The 8 Ball 1.15.13: Top 8 Cancelled Games
Welcome to another edition of The 8 Ball. This week’s subject is that of cancelled/unfinished/beta type games. There are legions of game that get crushed out during development; subject matter, game quality, finances, developer problems, and more are all possible reasons for a game to get quietly (or not so quietly) cancelled before the game is due out. I’m going to explore some of the most well-known of these games. It’s not necessarily a “best of” list, because a few of these games would have been really terrible if they did make it to fruition. This list is more about detailing some of the more well-known games though, so let’s begin:
8. Thrill Kill (Playstation 1)
Thrill Kill’s premise was that of a 4 player fighting game, mixed with some of the ol’e “ultraviolence” thrown in. You would be in an enclosed space with the other combatants and would build up your own super meter so that you could dispatch your enemies with ease. Due to EA cancelling it weeks before it was due for release, the game leaked, and you can play it with relative ease if you dig around the internet. It’s pretty terrible though, the fighting is laggy & boring, the control scheme barely works, and it has Tom & Jerry levels of violence. Paradox Studios (the developers) inexplicably reused the same fighting engine for the equally miserable “Wu-Tang: Shaolin Style”, which is pretty much a clone of Thrill Kill only without the Wu-Tang Clan (which might make it better, or worse depending on your preference). EA was correct in cancelling this game, but it’s still an interesting historical curiosity to seek out.
7. NBA Elite 11/NBA Live 13 (Xbox 360/Playstation 3)
I’m putting both of these games down for the simple reason that they are hysterical examples of EA’s hubris, although I’m not sure which is actually the funnier of the two. NBA Elite 11 was due out in 2010, but was cancelled just days before, due to the poor reaction the demo received from people. The “Jesus Pose” video for NBA Elite 11 pretty much sums up the quality of Elite 11. Going back to the drawing board, EA then announced that NBA Live 13 was going to be released in 2012, but history repeated itself with the game being cancelled months before it was due out. At least on the second go around, EA didn’t make the mistake of putting a barely-working demo on the 360/PS3 marketplace for people to ridicule. At least we can all look forward to EA announcing NBA (Insert some title here) 15 sometime in 2014, and then have them cancel it before it’s actually due out.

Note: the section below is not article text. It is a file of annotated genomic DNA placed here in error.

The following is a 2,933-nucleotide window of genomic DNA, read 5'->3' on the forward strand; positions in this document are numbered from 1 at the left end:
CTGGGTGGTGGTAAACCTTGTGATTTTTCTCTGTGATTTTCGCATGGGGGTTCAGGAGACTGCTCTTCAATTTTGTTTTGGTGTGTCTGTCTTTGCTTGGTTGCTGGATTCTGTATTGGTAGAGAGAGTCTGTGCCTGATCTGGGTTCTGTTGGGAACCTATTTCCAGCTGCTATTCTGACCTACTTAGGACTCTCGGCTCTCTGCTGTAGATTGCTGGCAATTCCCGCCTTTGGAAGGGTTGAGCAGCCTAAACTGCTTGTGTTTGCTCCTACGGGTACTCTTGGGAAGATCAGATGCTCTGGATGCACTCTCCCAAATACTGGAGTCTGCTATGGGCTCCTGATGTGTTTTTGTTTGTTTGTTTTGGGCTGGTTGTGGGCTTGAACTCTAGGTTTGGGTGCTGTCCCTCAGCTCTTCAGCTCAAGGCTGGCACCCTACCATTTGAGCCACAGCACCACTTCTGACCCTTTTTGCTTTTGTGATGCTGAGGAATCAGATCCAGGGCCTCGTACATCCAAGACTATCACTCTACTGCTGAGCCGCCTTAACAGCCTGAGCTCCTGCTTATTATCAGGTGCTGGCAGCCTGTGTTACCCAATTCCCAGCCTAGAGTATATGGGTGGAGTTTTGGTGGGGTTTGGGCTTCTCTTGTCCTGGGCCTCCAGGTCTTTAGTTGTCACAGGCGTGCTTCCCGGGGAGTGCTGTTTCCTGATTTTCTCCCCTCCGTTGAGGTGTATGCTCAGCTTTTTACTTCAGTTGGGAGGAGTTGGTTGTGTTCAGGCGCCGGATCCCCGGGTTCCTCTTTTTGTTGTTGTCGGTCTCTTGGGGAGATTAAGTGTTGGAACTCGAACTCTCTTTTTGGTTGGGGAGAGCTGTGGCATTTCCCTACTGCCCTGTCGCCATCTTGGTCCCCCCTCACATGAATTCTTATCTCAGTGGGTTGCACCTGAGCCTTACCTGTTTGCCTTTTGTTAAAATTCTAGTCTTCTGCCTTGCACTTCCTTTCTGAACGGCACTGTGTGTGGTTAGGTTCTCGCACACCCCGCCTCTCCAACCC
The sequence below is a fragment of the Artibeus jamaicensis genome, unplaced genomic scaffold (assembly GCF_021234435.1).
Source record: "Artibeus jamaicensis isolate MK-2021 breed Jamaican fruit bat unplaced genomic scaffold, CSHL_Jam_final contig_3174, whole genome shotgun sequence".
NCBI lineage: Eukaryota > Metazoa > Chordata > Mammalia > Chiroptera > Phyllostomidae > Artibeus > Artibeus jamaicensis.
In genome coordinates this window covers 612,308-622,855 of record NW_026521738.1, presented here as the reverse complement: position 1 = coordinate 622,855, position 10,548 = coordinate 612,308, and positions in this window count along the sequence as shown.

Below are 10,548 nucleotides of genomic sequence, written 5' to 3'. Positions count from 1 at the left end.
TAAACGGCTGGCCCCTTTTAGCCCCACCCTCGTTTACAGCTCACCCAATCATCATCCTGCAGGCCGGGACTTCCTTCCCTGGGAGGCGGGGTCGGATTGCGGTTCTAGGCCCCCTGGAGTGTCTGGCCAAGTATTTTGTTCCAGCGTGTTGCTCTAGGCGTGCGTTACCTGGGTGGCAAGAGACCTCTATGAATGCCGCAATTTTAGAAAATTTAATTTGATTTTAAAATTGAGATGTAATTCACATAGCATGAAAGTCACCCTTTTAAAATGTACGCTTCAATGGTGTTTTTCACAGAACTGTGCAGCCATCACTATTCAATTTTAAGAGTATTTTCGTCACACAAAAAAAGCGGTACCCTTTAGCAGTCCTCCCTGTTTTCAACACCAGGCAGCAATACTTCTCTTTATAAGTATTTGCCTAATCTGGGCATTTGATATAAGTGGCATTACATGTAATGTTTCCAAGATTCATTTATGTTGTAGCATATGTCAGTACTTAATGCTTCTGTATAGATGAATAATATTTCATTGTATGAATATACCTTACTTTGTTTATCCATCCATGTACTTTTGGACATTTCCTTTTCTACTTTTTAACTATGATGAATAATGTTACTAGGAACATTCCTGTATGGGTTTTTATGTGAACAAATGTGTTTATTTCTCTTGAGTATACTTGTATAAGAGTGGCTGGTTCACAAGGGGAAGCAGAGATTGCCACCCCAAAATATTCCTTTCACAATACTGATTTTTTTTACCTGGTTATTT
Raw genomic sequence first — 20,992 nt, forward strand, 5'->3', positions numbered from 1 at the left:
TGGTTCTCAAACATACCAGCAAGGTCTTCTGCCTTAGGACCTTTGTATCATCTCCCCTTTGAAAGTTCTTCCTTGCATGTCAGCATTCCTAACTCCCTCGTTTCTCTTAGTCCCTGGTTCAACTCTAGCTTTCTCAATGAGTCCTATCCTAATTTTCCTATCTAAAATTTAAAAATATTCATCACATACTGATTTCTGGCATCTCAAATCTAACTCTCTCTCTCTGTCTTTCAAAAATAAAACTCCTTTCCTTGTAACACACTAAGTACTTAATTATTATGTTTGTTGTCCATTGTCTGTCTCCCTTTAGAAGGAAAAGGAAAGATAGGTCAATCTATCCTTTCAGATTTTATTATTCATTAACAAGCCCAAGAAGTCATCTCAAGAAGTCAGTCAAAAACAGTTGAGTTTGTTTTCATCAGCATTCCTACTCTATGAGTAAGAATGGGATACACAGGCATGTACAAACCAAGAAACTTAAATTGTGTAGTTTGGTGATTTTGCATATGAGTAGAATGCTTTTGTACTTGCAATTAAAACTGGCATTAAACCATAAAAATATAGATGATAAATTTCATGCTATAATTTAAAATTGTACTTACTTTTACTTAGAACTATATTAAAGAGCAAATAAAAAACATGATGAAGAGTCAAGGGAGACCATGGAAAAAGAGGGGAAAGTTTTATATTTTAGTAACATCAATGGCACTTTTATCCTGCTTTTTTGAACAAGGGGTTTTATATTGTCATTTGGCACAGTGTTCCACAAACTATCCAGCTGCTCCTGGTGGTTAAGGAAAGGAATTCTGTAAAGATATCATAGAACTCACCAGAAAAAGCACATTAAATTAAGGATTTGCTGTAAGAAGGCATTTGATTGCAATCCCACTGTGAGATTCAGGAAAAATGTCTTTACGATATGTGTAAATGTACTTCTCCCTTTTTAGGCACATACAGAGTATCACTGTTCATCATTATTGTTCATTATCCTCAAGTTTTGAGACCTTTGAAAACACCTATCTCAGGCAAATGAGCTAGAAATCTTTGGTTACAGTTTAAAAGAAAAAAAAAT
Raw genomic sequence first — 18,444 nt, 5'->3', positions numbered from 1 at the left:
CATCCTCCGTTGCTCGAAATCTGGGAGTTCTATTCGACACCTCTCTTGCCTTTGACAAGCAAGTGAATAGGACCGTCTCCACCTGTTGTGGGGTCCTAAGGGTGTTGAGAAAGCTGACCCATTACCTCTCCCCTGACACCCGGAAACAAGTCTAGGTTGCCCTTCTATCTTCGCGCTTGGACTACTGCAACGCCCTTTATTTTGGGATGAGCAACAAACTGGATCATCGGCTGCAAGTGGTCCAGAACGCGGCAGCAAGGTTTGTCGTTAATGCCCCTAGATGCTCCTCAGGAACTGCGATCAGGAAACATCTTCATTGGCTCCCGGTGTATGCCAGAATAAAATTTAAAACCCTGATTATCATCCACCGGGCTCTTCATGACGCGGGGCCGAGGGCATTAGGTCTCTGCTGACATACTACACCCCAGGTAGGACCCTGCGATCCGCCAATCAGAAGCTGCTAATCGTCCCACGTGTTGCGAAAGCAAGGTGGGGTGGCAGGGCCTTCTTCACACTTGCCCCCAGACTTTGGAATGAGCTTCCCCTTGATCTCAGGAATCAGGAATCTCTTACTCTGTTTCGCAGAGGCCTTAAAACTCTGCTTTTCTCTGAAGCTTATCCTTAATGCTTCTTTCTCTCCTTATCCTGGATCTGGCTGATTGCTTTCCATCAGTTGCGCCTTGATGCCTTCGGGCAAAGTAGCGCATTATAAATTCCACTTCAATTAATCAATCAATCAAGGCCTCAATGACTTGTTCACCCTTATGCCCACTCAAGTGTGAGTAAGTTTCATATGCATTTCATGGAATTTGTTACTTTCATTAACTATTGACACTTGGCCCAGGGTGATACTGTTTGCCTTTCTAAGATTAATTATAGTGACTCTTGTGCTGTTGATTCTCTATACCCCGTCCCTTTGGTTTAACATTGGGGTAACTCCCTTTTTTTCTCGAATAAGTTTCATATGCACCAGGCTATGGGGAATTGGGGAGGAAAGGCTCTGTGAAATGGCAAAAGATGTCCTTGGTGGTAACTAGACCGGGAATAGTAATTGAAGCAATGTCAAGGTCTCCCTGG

6. Star Wars Battlefront 3 (Xbox 360/Playstation 3)
The first two Battlefront games have a rabid (and slightly weird) fanbase that often looks on those games with rosy colored glasses. They were bland third-person team based games with mission objectives. They were competent for what they were, but were nothing special (especially if you stripped the Star Wars license away). Battlefront 3 actually looked promising though, especially with the (supposedly) more varied space combat, and going up in a ship from an (active) land battle up into the planet’s atmosphere, and even space to fight more enemies there. There isn’t a lot known about this game, but the aspect did leak out and sounded very interesting. It’s more of the same Battlefield-style gameplay, but just the idea of doing that sounds exciting. Sadly, Battlefront 3 never came to pass, with LucasArts firing Free Radical Design, and then giving the game to Rebellion, who is known for making Rogue Warrior. And we all know what a gem that game was. With the studio shift, not even Obi-Wan Kenobi could rescue the game, and all hope was lost.
5. Pirates of the Caribbean: Armada of the Damned (Xbox 360/Playstation 3)
This game is a bit of a shame, just due to the talent involved and the scope of the project. The idea behind the game was melding Mass Effect’s character choices/dialog systems, with the POTC world. You would play a cursed pirate (are there any other kind?) as you explored the world, battled other pirates/supernatural things, and tried to undo the curse. Your actions/dialog choices would dictate how you look, like in Mass Effect. The combat was in real time, but pirate themed, using swords and pistols, instead of a laser rifle. It would’ve been a perfect companion game to Risen 2: Dark Waters, but alas, Disney cancelled it. Special shout-out to John Vignocchi for his hard work on the game, sorry it didn’t come to fruition.
4. (Final Fantasy) Fortress (Xbox 360/Playstation 3)
Finally, a non-stupid looking neo-futuristic/steam-punk, characters with impossible hair Final Fantasy game. So OF COURSE Square had to cancel it. They can’t have their streak of churning out bland FF game after bland FF game be broken. Fortress was an action/adventure game where you explored the world doing the various RPG things but it was all real time. The video footage actually looks a lot like Kingdoms of Amalur, except you could use mounts (Chocobos) to get around the environments quicker. It’s a shame that the game (and by association GRIN) was torn asunder by Square’s inept leadership. The highlight of this sad story though is when Bo Andersson (co-founder of GRIN) e-mailed a picture of Square’s own Final Fantasy XII game, due to Square wanting more updates on the assets and such. Square’s response to their own Final Fantasy XII screenshot was, “That doesn’t look like a game in Final Fantasy’s style”….about Final Fantasy XII. Square said this ABOUT THEIR OWN GAME. This has to be one of the biggest “what the fuck?” moments on this list, when seeing why companies cancelled the game in question.
3. Castlevania Resurrection (Dreamcast)